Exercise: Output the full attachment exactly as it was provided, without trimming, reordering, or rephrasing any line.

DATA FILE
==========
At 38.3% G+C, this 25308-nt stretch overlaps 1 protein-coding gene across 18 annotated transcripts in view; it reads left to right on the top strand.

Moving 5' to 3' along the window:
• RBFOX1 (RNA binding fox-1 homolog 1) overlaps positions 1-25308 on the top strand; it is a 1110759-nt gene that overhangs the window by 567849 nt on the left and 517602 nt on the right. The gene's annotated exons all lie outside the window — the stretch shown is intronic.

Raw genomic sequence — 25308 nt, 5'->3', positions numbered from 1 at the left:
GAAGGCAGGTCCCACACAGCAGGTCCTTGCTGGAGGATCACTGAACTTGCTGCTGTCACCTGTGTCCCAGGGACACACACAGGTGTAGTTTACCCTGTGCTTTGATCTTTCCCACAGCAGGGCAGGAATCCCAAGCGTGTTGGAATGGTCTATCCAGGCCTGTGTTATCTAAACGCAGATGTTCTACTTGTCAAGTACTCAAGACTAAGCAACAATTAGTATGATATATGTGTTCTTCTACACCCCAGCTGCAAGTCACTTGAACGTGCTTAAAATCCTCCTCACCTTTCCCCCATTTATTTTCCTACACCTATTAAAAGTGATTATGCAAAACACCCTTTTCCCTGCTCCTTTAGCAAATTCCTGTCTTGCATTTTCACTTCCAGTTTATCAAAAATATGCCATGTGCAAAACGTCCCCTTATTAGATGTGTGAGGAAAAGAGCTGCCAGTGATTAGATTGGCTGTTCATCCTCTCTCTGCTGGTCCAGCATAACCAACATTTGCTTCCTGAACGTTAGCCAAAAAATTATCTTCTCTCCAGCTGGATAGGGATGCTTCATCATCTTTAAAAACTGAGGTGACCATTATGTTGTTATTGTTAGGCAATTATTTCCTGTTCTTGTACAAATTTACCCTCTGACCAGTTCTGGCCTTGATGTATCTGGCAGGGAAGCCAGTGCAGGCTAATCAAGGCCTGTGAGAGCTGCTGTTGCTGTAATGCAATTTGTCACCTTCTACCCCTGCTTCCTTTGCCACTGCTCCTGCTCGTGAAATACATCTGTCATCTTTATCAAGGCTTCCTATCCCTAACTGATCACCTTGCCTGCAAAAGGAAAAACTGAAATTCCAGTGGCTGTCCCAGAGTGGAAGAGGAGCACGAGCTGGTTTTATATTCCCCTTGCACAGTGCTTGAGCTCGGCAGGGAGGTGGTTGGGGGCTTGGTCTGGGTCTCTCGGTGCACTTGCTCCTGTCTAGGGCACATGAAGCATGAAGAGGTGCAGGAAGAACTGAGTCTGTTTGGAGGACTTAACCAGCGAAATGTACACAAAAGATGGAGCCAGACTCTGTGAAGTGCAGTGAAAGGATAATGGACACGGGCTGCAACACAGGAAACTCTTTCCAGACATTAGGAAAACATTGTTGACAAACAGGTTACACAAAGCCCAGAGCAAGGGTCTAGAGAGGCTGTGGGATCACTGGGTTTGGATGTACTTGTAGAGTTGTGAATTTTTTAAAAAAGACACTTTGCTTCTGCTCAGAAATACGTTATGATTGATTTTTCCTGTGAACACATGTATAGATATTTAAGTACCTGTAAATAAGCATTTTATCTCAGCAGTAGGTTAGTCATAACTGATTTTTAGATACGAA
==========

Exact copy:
At 38.3% G+C, this 25308-nt stretch overlaps 1 protein-coding gene across 18 annotated transcripts in view; it reads left to right on the top strand.

Moving 5' to 3' along the window:
• RBFOX1 (RNA binding fox-1 homolog 1) overlaps positions 1-25308 on the top strand; it is a 1110759-nt gene that overhangs the window by 567849 nt on the left and 517602 nt on the right. The gene's annotated exons all lie outside the window — the stretch shown is intronic.

Raw genomic sequence — 25308 nt, 5'->3', positions numbered from 1 at the left:
GAAGGCAGGTCCCACACAGCAGGTCCTTGCTGGAGGATCACTGAACTTGCTGCTGTCACCTGTGTCCCAGGGACACACACAGGTGTAGTTTACCCTGTGCTTTGATCTTTCCCACAGCAGGGCAGGAATCCCAAGCGTGTTGGAATGGTCTATCCAGGCCTGTGTTATCTAAACGCAGATGTTCTACTTGTCAAGTACTCAAGACTAAGCAACAATTAGTATGATATATGTGTTCTTCTACACCCCAGCTGCAAGTCACTTGAACGTGCTTAAAATCCTCCTCACCTTTCCCCCATTTATTTTCCTACACCTATTAAAAGTGATTATGCAAAACACCCTTTTCCCTGCTCCTTTAGCAAATTCCTGTCTTGCATTTTCACTTCCAGTTTATCAAAAATATGCCATGTGCAAAACGTCCCCTTATTAGATGTGTGAGGAAAAGAGCTGCCAGTGATTAGATTGGCTGTTCATCCTCTCTCTGCTGGTCCAGCATAACCAACATTTGCTTCCTGAACGTTAGCCAAAAAATTATCTTCTCTCCAGCTGGATAGGGATGCTTCATCATCTTTAAAAACTGAGGTGACCATTATGTTGTTATTGTTAGGCAATTATTTCCTGTTCTTGTACAAATTTACCCTCTGACCAGTTCTGGCCTTGATGTATCTGGCAGGGAAGCCAGTGCAGGCTAATCAAGGCCTGTGAGAGCTGCTGTTGCTGTAATGCAATTTGTCACCTTCTACCCCTGCTTCCTTTGCCACTGCTCCTGCTCGTGAAATACATCTGTCATCTTTATCAAGGCTTCCTATCCCTAACTGATCACCTTGCCTGCAAAAGGAAAAACTGAAATTCCAGTGGCTGTCCCAGAGTGGAAGAGGAGCACGAGCTGGTTTTATATTCCCCTTGCACAGTGCTTGAGCTCGGCAGGGAGGTGGTTGGGGGCTTGGTCTGGGTCTCTCGGTGCACTTGCTCCTGTCTAGGGCACATGAAGCATGAAGAGGTGCAGGAAGAACTGAGTCTGTTTGGAGGACTTAACCAGCGAAATGTACACAAAAGATGGAGCCAGACTCTGTGAAGTGCAGTGAAAGGATAATGGACACGGGCTGCAACACAGGAAACTCTTTCCAGACATTAGGAAAACATTGTTGACAAACAGGTTACACAAAGCCCAGAGCAAGGGTCTAGAGAGGCTGTGGGATCACTGGGTTTGGATGTACTTGTAGAGTTGTGAATTTTTTAAAAAAGACACTTTGCTTCTGCTCAGAAATACGTTATGATTGATTTTTCCTGTGAACACATGTATAGATATTTAAGTACCTGTAAATAAGCATTTTATCTCAGCAGTAGGTTAGTCATAACTGATTTTTAGATACGAA